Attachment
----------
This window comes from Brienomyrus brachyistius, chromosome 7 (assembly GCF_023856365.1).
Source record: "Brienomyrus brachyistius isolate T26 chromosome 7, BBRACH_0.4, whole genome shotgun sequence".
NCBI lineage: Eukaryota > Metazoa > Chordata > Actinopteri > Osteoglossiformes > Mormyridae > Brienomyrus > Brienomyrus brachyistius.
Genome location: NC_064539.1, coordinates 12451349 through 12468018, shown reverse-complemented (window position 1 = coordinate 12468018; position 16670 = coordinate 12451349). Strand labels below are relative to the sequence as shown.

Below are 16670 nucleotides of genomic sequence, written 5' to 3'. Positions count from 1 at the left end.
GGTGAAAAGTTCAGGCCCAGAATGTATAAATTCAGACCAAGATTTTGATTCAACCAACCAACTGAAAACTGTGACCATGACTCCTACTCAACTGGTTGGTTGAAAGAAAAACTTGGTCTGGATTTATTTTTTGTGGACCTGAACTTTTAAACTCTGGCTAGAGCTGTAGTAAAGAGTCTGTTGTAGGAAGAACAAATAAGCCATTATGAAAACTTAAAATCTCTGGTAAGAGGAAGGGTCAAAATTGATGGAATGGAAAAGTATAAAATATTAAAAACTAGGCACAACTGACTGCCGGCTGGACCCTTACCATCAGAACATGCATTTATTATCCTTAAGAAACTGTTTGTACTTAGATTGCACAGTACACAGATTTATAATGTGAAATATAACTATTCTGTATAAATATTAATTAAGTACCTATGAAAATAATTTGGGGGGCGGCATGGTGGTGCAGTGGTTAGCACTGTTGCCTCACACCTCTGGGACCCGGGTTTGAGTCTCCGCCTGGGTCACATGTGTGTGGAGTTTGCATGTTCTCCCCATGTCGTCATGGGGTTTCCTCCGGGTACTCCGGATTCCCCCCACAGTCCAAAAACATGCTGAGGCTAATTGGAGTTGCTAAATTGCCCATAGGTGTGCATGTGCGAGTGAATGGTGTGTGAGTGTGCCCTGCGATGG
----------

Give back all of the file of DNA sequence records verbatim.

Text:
This window comes from Brienomyrus brachyistius, chromosome 7 (assembly GCF_023856365.1).
Source record: "Brienomyrus brachyistius isolate T26 chromosome 7, BBRACH_0.4, whole genome shotgun sequence".
NCBI lineage: Eukaryota > Metazoa > Chordata > Actinopteri > Osteoglossiformes > Mormyridae > Brienomyrus > Brienomyrus brachyistius.
Genome location: NC_064539.1, coordinates 12451349 through 12468018, shown reverse-complemented (window position 1 = coordinate 12468018; position 16670 = coordinate 12451349). Strand labels below are relative to the sequence as shown.

Below are 16670 nucleotides of genomic sequence, written 5' to 3'. Positions count from 1 at the left end.
GGTGAAAAGTTCAGGCCCAGAATGTATAAATTCAGACCAAGATTTTGATTCAACCAACCAACTGAAAACTGTGACCATGACTCCTACTCAACTGGTTGGTTGAAAGAAAAACTTGGTCTGGATTTATTTTTTGTGGACCTGAACTTTTAAACTCTGGCTAGAGCTGTAGTAAAGAGTCTGTTGTAGGAAGAACAAATAAGCCATTATGAAAACTTAAAATCTCTGGTAAGAGGAAGGGTCAAAATTGATGGAATGGAAAAGTATAAAATATTAAAAACTAGGCACAACTGACTGCCGGCTGGACCCTTACCATCAGAACATGCATTTATTATCCTTAAGAAACTGTTTGTACTTAGATTGCACAGTACACAGATTTATAATGTGAAATATAACTATTCTGTATAAATATTAATTAAGTACCTATGAAAATAATTTGGGGGGCGGCATGGTGGTGCAGTGGTTAGCACTGTTGCCTCACACCTCTGGGACCCGGGTTTGAGTCTCCGCCTGGGTCACATGTGTGTGGAGTTTGCATGTTCTCCCCATGTCGTCATGGGGTTTCCTCCGGGTACTCCGGATTCCCCCCACAGTCCAAAAACATGCTGAGGCTAATTGGAGTTGCTAAATTGCCCATAGGTGTGCATGTGCGAGTGAATGGTGTGTGAGTGTGCCCTGCGATGG